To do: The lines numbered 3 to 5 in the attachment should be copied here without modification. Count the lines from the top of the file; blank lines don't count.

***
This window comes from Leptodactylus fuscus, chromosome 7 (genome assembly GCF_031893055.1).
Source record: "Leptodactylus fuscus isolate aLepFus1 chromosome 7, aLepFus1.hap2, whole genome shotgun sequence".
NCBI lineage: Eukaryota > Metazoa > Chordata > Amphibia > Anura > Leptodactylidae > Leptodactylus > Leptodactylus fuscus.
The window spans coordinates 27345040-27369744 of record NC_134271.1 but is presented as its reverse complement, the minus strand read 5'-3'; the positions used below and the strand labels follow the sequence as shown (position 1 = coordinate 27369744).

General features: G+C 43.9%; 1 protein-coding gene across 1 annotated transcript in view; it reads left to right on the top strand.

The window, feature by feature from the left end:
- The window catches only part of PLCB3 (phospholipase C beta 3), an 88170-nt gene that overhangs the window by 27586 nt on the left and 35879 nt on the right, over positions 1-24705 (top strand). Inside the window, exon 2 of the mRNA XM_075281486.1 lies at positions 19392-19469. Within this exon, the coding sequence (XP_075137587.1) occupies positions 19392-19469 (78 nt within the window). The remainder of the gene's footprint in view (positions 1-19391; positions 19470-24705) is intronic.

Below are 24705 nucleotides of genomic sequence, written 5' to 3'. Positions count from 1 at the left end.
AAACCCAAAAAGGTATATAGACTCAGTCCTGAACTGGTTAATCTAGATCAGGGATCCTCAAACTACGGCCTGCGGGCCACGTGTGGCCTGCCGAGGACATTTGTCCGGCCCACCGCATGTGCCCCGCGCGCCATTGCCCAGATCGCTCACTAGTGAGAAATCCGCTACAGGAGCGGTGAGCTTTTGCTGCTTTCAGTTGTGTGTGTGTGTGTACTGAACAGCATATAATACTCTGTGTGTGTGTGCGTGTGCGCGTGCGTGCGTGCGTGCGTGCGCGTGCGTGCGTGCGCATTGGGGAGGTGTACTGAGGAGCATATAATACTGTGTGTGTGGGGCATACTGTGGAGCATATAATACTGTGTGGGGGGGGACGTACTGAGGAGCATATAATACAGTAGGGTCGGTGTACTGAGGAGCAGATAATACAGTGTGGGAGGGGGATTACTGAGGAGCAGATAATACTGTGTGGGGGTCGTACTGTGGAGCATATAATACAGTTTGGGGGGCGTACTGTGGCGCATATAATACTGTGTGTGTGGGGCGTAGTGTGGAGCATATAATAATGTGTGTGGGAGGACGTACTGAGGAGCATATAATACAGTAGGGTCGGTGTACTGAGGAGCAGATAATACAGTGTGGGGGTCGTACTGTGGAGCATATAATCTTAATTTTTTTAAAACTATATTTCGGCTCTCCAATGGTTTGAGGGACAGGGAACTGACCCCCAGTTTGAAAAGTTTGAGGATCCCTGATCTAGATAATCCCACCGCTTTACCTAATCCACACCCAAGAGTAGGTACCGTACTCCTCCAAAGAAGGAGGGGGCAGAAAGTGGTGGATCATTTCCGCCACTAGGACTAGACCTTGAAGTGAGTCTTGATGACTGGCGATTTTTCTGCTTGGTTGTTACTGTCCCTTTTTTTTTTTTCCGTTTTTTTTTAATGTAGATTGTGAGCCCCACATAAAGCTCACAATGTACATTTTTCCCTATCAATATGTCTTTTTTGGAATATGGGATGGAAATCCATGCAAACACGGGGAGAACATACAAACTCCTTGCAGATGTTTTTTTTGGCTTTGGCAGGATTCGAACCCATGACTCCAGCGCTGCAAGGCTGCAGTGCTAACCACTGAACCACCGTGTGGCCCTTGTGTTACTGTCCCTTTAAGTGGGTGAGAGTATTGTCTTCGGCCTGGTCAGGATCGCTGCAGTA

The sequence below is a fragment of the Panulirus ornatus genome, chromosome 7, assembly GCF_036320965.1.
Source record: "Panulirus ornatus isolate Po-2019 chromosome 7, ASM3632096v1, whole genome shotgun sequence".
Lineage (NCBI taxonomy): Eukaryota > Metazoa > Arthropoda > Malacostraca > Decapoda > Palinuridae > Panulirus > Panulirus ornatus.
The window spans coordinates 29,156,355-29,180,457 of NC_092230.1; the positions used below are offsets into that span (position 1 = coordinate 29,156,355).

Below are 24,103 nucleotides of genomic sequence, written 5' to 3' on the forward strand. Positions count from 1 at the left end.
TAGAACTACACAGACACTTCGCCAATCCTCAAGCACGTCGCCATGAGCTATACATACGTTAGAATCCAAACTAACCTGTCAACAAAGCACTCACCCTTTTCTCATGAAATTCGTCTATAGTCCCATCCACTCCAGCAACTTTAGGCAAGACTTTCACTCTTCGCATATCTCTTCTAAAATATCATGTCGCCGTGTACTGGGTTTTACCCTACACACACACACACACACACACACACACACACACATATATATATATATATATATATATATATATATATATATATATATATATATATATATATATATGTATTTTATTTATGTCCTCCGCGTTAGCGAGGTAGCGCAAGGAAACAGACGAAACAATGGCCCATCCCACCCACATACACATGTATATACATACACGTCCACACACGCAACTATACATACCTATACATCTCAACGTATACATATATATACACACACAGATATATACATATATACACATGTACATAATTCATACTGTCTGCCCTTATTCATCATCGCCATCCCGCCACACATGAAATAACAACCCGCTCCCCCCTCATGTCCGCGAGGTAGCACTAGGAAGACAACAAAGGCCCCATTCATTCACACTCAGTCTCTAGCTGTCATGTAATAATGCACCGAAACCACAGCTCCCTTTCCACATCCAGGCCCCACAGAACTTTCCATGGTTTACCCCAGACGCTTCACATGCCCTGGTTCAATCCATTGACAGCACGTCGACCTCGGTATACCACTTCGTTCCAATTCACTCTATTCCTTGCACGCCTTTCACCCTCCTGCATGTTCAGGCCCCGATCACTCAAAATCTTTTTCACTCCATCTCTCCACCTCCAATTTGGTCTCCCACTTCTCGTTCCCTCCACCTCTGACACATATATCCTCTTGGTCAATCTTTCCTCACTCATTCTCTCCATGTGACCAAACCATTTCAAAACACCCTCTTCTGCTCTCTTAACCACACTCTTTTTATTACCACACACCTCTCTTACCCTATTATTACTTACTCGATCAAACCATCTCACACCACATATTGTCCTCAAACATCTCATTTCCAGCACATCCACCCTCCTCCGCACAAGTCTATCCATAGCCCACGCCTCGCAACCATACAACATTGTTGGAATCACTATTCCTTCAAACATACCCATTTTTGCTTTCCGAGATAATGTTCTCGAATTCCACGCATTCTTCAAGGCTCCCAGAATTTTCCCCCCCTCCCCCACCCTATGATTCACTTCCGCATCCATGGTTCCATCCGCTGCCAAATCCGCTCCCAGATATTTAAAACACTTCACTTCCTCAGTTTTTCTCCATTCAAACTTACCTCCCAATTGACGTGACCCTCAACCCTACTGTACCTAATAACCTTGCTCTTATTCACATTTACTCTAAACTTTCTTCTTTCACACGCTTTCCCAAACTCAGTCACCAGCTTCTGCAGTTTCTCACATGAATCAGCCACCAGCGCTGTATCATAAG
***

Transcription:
NCBI lineage: Eukaryota > Metazoa > Chordata > Amphibia > Anura > Leptodactylidae > Leptodactylus > Leptodactylus fuscus.
The window spans coordinates 27345040-27369744 of record NC_134271.1 but is presented as its reverse complement, the minus strand read 5'-3'; the positions used below and the strand labels follow the sequence as shown (position 1 = coordinate 27369744).

General features: G+C 43.9%; 1 protein-coding gene across 1 annotated transcript in view; it reads left to right on the top strand.